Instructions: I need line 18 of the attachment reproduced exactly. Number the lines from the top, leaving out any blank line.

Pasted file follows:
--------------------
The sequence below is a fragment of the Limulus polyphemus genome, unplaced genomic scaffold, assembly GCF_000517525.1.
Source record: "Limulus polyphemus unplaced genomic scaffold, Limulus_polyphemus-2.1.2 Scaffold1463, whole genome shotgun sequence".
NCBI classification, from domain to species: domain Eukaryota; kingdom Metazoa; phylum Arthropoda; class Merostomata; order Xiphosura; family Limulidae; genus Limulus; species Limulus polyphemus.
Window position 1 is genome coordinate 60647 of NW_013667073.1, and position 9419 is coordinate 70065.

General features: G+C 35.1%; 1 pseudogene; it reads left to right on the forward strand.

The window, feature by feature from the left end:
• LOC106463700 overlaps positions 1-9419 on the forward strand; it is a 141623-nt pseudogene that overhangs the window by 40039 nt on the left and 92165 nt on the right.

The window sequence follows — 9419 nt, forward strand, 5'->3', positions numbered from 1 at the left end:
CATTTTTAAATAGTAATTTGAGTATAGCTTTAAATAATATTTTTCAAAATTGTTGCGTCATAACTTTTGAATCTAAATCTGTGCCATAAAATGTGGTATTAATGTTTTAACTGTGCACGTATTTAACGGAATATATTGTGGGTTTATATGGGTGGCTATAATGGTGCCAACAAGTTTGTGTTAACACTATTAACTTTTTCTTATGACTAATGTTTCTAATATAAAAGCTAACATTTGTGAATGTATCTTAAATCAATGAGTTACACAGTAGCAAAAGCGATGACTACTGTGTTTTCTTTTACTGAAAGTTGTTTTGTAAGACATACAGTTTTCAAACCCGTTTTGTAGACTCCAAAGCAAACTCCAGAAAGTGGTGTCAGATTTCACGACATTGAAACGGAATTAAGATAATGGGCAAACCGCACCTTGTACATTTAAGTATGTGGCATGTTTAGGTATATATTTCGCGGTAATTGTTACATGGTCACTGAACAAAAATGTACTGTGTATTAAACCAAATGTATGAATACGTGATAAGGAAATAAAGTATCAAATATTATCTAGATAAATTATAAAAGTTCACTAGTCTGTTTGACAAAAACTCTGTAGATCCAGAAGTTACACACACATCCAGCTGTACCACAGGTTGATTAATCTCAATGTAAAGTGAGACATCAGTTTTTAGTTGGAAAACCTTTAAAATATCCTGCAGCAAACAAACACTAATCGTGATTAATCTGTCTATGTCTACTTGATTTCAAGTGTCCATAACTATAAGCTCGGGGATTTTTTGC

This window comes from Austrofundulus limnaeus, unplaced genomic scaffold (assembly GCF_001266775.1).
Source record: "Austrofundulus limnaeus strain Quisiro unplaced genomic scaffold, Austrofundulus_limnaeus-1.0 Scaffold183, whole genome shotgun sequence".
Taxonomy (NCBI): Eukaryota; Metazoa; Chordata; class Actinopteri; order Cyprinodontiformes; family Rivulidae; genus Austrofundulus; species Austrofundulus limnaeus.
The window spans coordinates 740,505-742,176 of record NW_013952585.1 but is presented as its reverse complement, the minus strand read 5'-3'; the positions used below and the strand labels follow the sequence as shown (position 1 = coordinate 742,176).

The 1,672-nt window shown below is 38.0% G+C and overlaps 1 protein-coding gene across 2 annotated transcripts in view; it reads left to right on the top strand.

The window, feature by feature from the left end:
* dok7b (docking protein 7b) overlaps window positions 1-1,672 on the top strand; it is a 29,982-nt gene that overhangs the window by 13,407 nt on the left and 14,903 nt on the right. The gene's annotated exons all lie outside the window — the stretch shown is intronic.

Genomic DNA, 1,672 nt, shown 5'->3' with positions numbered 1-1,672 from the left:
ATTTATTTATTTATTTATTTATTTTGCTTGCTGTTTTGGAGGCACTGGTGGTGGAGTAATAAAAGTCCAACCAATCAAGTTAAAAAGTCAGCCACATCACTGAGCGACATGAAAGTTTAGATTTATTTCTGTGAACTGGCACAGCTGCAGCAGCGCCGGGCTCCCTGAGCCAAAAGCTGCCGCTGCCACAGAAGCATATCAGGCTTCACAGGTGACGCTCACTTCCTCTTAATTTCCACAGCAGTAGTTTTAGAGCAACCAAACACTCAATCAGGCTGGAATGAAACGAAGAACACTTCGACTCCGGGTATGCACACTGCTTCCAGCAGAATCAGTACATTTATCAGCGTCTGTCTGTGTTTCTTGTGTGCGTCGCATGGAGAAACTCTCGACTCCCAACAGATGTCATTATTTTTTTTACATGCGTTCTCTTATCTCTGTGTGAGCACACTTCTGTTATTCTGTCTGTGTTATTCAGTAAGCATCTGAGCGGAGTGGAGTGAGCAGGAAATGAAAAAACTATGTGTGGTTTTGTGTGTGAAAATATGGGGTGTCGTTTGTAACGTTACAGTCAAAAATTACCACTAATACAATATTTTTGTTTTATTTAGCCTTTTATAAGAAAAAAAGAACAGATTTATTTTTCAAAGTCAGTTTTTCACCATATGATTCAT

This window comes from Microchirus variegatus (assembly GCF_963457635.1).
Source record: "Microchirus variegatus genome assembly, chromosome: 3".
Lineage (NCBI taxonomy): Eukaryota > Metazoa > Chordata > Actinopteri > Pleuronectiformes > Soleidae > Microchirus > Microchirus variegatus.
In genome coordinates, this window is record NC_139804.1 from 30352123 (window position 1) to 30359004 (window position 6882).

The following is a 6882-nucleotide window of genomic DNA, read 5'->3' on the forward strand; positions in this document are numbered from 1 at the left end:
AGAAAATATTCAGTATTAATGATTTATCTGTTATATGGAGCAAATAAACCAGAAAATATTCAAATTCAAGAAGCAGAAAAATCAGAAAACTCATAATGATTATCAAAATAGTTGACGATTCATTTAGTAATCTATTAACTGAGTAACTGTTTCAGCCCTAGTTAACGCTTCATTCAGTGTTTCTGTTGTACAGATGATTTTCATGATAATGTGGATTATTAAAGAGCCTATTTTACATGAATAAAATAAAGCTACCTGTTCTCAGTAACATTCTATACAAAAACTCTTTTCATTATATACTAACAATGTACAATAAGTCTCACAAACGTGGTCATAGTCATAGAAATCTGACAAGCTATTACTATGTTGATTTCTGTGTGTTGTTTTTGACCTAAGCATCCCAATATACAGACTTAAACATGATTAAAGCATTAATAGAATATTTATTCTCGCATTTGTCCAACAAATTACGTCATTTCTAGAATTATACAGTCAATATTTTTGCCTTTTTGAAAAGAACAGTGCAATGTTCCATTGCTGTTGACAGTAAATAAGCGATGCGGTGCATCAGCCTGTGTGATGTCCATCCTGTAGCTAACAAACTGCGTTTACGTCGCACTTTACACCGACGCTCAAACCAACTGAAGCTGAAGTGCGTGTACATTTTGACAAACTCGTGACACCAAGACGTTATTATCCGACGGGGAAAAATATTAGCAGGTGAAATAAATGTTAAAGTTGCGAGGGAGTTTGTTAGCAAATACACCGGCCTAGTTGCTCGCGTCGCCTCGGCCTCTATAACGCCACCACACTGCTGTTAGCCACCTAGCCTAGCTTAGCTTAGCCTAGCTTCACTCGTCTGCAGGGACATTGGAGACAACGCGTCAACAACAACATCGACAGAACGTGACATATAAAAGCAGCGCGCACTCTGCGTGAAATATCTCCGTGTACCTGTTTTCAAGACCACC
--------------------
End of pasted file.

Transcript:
ATTTATTTATTTATTTATTTATTTTGCTTGCTGTTTTGGAGGCACTGGTGGTGGAGTAATAAAAGTCCAACCAATCAAGTTAAAAAGTCAGCCACATCACTGAGCGACATGAAAGTTTAGATTTATTTCTGTGAACTGGCACAGCTGCAGCAGCGCCGGGCTCCCTGAGCCAAAAGCTGCCGCTGCCACAGAAGCATATCAGGCTTCACAGGTGACGCTCACTTCCTCTTAATTTCCACAGCAGTAGTTTTAGAGCAACCAAACACTCAATCAGGCTGGAATGAAACGAAGAACACTTCGACTCCGGGTATGCACACTGCTTCCAGCAGAATCAGTACATTTATCAGCGTCTGTCTGTGTTTCTTGTGTGCGTCGCATGGAGAAACTCTCGACTCCCAACAGATGTCATTATTTTTTTTACATGCGTTCTCTTATCTCTGTGTGAGCACACTTCTGTTATTCTGTCTGTGTTATTCAGTAAGCATCTGAGCGGAGTGGAGTGAGCAGGAAATGAAAAAACTATGTGTGGTTTTGTGTGTGAAAATATGGGGTGTCGTTTGTAACGTTACAGTCAAAAATTACCACTAATACAATATTTTTGTTTTATTTAGCCTTTTATAAGAAAAAAAGAACAGATTTATTTTTCAAAGTCAGTTTTTCACCATATGATTCAT